An insidious piece of legislation affecting Social Security and Medicare may be working its way into the COVID-19 relief bill. We had hoped that Sen. Mitt RomneyWillard (Mitt) Mitt RomneyDemocrats make voting rights push ahead of Senate consideration Sunday shows - Voting rights legislation dominates Clyburn says he 'wholeheartedly' endorses Biden's voting rights remarks MORE’s (R-Utah) TRUST Act was moribund after it went nowhere in the last Congress. But it has come back to life as an amendment to the FY 2021 budget resolution that the Senate passed in February. Now, Romney may offer the TRUST Act as an amendment to the COVID relief bill — a dangerous idea that has no place in legislation intended to ease, not exacerbate, Americans’ financial pain.
Seniors’ advocates were rightly alarmed in 2019 when Romney first introduced this legislation, which would establish congressional “rescue committees” to consider cuts to Social Security and Medicare. The committees’ recommendations would then be fast-tracked for approval in the House and Senate. This is nothing more than a back-door mechanism for enacting cuts to seniors’ earned benefits that wouldn’t otherwise be possible through the normal legislative process.
Though the TRUST Act would impact the Medicare Part A (Hospital Insurance) trust fund, it would affect the entire Social Security program, including retirement and disability benefits. Social Security is completely self-funded and separate from other federal spending. It does not contribute even a penny of red ink. In fact, ‘tax expenditures’ (revenue the federal government forgoes through tax breaks) are the No. 1 driver of deficits. The most recent and egregious example was the $2 trillion GOP tax giveaway to the wealthy and big corporations in 2017.
It is true that Social Security faces future financial challenges. The trust fund will become depleted in 2035 unless Congress takes action. But there are reasonable revenue-side solutions that do not ask tomorrow’s seniors to endure benefit cuts when all indications are that they will need their earned benefits even more than previous generations did. President Biden and Rep. John Larson (D-Conn.) have proposals for strengthening Social Security’s finances while actually boosting benefits for those most in need.
Meanwhile, there is no need to cut a program that has been a financial lifeline for retirees for 85 years. One of President Franklin D. Roosevelt’s inspirations for establishing Social Security in 1935 was seeing American seniors literally living in poor houses. Today, the average Social Security beneficiary receives a modest $1,543 per month — or about $18,500 a year. Without Social Security, 38 percent of seniors in the wealthiest country in the world would fall into poverty. Nearly half of all beneficiaries rely on Social Security for all or most of their income.
Despite Social Security’s role in providing seniors with baseline financial security, the TRUST Act does not require its “rescue committees” to consider the adequacy of current benefits — or the human impact of potential cuts. Retirees would be relegated to the status of figures on a balance sheet. This is not an acceptable outcome for our parents, grandparents, and friends who depend on their monthly Social Security checks.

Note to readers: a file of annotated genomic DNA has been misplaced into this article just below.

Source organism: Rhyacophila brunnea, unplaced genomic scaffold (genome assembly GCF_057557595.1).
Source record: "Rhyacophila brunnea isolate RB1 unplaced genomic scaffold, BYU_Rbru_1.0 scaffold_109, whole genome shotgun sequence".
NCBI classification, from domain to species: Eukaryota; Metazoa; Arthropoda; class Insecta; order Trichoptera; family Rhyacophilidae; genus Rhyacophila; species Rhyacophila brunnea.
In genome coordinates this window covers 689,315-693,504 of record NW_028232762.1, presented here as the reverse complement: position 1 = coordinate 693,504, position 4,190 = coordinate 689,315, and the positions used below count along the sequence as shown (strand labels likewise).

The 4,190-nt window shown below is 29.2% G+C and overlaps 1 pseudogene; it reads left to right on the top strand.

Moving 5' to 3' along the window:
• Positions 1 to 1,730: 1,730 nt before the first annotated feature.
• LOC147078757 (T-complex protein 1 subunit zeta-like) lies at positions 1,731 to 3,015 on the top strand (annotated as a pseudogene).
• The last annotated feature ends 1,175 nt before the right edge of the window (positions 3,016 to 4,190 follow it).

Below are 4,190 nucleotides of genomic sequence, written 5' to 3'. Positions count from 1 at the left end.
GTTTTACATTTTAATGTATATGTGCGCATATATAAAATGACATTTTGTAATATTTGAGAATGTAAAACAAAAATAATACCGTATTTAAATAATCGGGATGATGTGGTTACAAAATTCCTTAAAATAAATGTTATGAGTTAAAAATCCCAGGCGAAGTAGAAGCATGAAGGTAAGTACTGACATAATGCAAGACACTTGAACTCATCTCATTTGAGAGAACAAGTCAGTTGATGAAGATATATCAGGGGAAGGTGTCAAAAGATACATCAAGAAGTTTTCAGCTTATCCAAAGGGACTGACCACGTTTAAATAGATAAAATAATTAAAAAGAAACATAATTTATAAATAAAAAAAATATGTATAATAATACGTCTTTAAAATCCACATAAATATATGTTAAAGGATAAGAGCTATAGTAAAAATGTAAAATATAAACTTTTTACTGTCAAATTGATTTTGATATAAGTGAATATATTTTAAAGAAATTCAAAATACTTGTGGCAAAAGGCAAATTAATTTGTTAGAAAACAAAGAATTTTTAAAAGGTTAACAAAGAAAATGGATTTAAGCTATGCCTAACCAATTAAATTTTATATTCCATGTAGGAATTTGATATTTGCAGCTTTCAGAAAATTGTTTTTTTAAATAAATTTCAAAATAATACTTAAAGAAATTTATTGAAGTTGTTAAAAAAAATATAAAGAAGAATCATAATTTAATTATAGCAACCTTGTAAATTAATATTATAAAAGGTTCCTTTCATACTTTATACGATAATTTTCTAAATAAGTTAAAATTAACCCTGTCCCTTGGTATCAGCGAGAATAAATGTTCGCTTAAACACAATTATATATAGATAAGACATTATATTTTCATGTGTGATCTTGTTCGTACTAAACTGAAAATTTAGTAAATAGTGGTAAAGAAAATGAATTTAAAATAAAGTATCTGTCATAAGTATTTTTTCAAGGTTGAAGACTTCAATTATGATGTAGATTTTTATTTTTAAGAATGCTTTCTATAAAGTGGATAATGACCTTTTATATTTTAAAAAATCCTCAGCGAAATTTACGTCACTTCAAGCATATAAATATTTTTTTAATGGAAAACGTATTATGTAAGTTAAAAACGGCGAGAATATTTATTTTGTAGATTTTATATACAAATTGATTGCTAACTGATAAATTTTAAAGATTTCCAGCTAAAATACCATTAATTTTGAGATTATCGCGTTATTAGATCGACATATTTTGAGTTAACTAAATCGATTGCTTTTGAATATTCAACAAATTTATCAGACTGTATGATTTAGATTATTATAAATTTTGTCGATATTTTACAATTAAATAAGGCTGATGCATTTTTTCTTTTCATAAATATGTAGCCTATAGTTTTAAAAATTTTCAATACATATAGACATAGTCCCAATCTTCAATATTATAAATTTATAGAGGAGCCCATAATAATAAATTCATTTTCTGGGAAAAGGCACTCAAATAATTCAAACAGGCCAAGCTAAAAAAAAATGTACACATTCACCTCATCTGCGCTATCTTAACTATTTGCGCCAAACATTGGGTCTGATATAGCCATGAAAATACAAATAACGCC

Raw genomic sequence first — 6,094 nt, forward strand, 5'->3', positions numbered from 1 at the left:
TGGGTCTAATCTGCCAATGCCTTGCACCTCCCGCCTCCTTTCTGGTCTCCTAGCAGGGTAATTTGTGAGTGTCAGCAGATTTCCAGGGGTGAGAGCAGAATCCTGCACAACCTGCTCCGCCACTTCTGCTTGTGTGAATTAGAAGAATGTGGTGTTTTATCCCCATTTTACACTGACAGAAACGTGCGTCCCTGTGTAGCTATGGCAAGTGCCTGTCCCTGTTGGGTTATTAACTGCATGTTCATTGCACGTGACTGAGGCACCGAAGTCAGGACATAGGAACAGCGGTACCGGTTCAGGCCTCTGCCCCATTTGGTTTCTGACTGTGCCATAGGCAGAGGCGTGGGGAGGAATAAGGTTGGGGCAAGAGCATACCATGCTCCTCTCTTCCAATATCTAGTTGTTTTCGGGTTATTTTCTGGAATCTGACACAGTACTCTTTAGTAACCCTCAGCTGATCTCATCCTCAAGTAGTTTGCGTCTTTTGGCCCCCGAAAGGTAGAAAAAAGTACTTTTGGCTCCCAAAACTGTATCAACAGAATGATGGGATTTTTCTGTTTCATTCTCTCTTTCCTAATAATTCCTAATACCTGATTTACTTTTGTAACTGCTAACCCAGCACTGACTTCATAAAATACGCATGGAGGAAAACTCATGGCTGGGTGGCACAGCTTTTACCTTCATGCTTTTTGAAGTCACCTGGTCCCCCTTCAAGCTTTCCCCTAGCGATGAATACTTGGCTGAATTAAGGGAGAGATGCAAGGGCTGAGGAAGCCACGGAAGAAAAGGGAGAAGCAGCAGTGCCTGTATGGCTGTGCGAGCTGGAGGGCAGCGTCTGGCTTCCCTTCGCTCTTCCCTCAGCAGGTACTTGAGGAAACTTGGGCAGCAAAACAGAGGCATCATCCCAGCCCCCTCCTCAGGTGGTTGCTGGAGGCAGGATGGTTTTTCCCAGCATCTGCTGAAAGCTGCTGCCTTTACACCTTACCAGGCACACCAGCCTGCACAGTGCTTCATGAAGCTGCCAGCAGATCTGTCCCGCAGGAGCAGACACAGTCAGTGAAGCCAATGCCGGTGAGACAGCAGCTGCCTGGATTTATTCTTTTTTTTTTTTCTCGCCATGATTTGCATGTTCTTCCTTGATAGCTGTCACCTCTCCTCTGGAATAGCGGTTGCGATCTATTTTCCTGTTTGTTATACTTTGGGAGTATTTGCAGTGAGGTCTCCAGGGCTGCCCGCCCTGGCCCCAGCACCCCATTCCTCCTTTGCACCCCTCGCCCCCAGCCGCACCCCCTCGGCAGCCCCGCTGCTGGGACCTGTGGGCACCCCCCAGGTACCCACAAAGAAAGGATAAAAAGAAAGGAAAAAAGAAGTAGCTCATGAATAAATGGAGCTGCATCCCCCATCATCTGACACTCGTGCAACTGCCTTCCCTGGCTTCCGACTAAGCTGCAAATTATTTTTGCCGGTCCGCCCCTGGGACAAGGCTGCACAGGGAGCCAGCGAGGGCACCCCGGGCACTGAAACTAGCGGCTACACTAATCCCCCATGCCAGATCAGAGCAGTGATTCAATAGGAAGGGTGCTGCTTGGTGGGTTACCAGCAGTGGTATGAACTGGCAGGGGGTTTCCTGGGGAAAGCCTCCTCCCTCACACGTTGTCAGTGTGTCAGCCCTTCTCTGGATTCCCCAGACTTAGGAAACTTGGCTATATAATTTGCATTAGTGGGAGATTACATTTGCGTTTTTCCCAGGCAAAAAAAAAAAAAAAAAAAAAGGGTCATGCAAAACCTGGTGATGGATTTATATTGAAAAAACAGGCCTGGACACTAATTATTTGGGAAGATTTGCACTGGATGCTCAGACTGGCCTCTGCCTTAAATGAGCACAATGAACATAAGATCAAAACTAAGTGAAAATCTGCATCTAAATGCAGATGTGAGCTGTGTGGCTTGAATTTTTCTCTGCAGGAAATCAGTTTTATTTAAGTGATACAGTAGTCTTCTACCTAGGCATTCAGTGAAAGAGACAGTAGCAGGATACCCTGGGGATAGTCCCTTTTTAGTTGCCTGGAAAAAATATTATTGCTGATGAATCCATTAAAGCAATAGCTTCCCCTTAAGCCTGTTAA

As an amendment to the COVID relief bill, the TRUST Act would be a Trojan Horse to circumvent legislative norms for changing Social Security. The Congressional Budget Act and the Byrd Rule specifically prohibit any modifications to Social Security through budget reconciliation — the vehicle Democrats are using for COVID legislation. But the TRUST Act could sneak its way into law on the coattails of COVID relief.
Why this back-door approach to cut Americans’ earned benefits? Romney and other ‘fiscal hawks’ (the same ones who voted for the deficit-swelling Trump/GOP tax cuts) can see that Social Security and Medicare are politically popular. Polling consistently indicates overwhelming support for these programs (and opposition to benefit cuts) across party lines. In fact, recent surveys suggest that the public supports expanding Social Security and asking the wealthy to pay their fair share by adjusting the payroll wage cap. Both of these provisions are in President BidenJoe BidenCarville advises Democrats to 'quit being a whiny party' Wendy Sherman takes leading role as Biden's 'hard-nosed' Russia negotiator Sullivan: 'It's too soon to tell' if Texas synagogue hostage situation part of broader extremist threat MORE’s plan and in Larson’s Social Security 2100 Act. Romney and his fellow ‘entitlement reformers’ would obviously prefer that any cuts to earned benefits be executed under the cover of ‘rescue committees’ and rushed to a floor vote.
Unfortunately, a number of Senate Democrats voted for the TRUST Act in February as part of this year’s budget resolution. We urge them to reconsider their position — and to oppose the TRUST Act as part of COVID relief legislation. Democrats must reject Republican attempts to undermine our nation’s most successful social insurance programs — crucial legacies of the New Deal and Great Society. Today’s workers and tomorrow’s retirees expect nothing less.
Tom HarkinThomas (Tom) Richard HarkinFCC needs to help services for the deaf catch up to videoconferencing tech Biden celebrates anniversary of Americans with Disabilities Act Ex-Rep. Abby Finkenauer running for Senate in Iowa MORE is a former U.S. senator from Iowa, founder of the Harkin Institute at Drake University, and Chair of the National Committee to Preserve Social Security and Medicare advisory board. Max Richtman is president and CEO of the National Committee to Preserve Social Security and Medicare.